Beware of the backyard patent attorney

- August 28, 2014 3 MIN READ

“If you think it’s expensive to hire a professional to do the job, wait until you hire an amateur” – Red Adair.

There is some truth in this quote, though perhaps it would be kinder to replace “amateur” with “well-meaning individual without the necessary skills and experience”. The point is that often skills and experience are required to do the job properly, and that proceeding without them can cause problems which become expensive.

There are many myths and misconceptions regarding intellectual property law that seem to be fuelled by well-meaning amateurs – the backyard patent attorneys as we have called them. Relying on these myths and misconceptions can spell disaster for any business, but particularly for a new startup with limited capacity to pay for such mistakes.

Myth #1 – I can safely sell my new product because I didn’t copy anyone else

Patent, design and/or trade mark rights can be infringed regardless of whether you copied. They are different from copyright. Copyright infringement does require copying, although the copying could be unintentional or subconscious.

Myth #2 – I can safely sell my new product because I have an intellectual property right 

Patent, design and trade mark rights give you the right to stop others doing certain things. These rights do not give you permission to, for example, make, use and/or sell the product covered by your patent.

Let’s imagine that you improve upon Lisa’s patented product. You may well be able to obtain patent protection for the improved version of the product, but not be allowed to make the improved version if it is also covered by Lisa’s patent. In this case, nobody can make the improved version unless you and Lisa co-operate.

Myth #3 – It’s illegal to copy new products

Generally speaking, aside from the copyright, patent, design and trade mark systems, copying of products is allowed. From an economics perspective, it’s a good thing. It results in increased competition and lower prices for consumers.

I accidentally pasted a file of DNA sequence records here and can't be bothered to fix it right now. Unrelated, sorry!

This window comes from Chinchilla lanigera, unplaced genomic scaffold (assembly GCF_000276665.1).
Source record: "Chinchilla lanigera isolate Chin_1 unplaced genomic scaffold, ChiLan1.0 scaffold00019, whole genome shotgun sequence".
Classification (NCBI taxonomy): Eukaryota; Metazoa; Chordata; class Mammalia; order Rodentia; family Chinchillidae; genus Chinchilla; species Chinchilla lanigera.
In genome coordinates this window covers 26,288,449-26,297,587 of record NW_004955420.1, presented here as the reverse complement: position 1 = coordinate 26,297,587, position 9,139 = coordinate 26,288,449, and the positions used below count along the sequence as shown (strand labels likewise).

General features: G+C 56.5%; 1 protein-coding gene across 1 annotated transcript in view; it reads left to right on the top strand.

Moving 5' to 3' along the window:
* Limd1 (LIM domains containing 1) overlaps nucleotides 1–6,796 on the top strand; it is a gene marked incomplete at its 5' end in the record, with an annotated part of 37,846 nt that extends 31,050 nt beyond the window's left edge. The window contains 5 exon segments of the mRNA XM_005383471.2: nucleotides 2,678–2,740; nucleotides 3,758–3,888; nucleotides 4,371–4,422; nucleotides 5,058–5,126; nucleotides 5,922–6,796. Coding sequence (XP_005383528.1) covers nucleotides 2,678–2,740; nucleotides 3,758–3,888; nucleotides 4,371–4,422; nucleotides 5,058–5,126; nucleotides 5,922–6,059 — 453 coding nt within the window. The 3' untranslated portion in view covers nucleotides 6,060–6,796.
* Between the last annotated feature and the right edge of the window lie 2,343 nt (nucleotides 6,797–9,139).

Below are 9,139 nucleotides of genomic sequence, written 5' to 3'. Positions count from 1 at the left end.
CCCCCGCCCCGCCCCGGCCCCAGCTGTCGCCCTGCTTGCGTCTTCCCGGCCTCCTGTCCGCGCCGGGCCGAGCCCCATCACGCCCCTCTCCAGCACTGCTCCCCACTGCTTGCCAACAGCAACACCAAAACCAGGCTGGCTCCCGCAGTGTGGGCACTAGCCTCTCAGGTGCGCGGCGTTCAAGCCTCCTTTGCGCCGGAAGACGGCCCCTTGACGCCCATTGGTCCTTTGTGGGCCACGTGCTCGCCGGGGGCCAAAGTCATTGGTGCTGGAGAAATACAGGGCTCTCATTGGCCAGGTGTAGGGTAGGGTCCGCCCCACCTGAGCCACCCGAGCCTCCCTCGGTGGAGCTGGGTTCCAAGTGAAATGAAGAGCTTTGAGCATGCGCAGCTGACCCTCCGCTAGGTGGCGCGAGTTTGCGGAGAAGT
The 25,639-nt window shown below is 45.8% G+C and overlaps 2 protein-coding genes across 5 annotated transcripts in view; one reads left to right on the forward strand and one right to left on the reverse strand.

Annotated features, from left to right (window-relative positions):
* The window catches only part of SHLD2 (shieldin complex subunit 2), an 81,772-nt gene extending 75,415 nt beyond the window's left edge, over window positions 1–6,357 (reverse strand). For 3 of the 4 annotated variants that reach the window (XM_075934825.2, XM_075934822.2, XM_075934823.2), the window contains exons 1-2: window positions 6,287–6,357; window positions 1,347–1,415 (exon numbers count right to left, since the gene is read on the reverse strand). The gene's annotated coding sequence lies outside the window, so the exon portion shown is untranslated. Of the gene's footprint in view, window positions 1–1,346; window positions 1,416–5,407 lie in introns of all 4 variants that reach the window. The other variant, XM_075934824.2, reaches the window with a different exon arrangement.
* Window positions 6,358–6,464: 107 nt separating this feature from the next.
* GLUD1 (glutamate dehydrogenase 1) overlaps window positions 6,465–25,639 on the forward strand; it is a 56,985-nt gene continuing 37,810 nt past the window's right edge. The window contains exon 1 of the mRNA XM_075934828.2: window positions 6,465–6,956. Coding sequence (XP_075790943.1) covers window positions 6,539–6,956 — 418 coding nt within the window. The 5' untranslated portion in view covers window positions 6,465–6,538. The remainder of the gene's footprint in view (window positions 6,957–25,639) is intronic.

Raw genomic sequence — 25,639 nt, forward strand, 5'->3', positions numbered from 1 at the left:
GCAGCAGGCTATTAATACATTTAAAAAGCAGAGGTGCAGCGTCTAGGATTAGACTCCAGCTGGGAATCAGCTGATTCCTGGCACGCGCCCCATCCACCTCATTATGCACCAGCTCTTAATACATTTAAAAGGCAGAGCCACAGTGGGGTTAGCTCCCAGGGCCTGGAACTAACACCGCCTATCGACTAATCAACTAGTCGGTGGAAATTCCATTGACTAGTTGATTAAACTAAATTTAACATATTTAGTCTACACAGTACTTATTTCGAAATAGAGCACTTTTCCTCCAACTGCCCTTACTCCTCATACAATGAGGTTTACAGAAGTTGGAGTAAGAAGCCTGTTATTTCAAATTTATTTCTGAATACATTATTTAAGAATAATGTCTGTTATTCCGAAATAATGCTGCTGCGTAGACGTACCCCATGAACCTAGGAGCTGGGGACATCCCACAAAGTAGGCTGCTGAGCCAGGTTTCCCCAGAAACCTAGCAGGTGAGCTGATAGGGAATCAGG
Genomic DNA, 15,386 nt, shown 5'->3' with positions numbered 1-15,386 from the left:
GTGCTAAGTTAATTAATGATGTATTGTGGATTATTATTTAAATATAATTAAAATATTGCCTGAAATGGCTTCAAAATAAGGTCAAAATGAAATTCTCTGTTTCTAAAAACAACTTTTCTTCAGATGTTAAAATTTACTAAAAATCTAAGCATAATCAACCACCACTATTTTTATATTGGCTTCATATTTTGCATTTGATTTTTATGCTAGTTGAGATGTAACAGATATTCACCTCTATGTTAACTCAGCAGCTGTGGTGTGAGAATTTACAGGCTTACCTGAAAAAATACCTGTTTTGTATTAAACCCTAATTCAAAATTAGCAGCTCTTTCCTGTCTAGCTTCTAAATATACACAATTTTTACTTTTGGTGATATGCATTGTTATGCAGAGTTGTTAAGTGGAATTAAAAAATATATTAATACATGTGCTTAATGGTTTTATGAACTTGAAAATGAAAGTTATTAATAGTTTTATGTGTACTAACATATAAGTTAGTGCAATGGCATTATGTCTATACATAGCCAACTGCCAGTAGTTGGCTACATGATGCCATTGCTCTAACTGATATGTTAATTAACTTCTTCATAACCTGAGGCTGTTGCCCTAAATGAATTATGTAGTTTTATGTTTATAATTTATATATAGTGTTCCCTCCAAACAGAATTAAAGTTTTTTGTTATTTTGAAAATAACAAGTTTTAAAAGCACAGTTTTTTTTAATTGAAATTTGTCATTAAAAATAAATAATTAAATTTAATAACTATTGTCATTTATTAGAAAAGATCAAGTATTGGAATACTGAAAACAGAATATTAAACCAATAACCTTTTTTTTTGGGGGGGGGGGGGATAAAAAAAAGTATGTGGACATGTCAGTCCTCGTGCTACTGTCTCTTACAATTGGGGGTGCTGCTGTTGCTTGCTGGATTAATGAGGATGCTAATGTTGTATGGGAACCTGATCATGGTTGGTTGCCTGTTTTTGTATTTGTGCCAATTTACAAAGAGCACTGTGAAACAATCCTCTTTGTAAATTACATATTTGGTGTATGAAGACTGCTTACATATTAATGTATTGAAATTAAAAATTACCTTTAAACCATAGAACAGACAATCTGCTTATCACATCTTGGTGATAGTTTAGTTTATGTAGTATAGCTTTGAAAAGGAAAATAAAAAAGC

Copyright is automatic (i.e. there is no need to apply for it), but in Australia it is generally ineffective once a product is produced in commercial quantities.

Patent, design and registered trade mark rights are not automatic. If these rights are of interest, you must apply for protection. Generally speaking, it is better to apply sooner rather than later. For design and patent protection, applications for protection should (and often must) be filed whilst your product (or process) remains secret.

Myth #4 – That’s not clever enough for a patent

The degree of innovation required to obtain a valid patent is often overestimated. Based on this misunderstanding, many potentially valuable patent rights are not pursued. The result is lost profits when competitive products (and/or processes) enter the market.

To obtain a valid standard patent, only a “scintilla of invention” is required. This merely requires a non-obvious variation. For innovation patents, the bar is even lower. Innovation patents can validly cover obvious variations of existing products and processes.

Myth #5 – A change of 10% avoids infringement

Patents include claims that define their coverage. In much the same way that a mining claim marks out an area of ground, a patent claim marks out an area of technology. Assessing infringement involves comparing the wording of the patent claims with the potentially infringing product or process. Some patents are worded so that it is very difficult to conceive of a competing product that avoids the patent’s coverage. Other patents might easily be designed around. It depends what the improvement is and how well the patent was written.

Design registrations cover products that are substantially similar in overall visual impression to the registered design. This assessment must be made from the point of view of the “informed user” and depends upon the context of design. The amount of change necessary varies significantly from product to product.

Trade mark registrations cover the use of deceptively similar trade marks in relation to defined goods and/or services. Two trade marks are deceptively similar if a potential purchaser would be caused to wonder if the products came from the same source.

Myth #6 – Getting proper advice on this stuff will cost a fortune

Intellectual property professionals are typically happy to have a brief, free of charge discussion over the phone regarding any issues of concern and the options for and applicable costs of advancing the situation.

Even if funds are tight, we strongly encourage you to take advantage of this. What would be the costs to your business if a more established competitor copied your latest product? What if you released a national advertising campaign only to receive a threatening letter asserting that you are infringing a competitor’s trade mark? If funds are tight, an experienced professional should be able to comment on the best “bang for buck” options to guard your business against copying and/or reduce the risk of infringing others’ rights. You are then in a position to assess cost vs risk.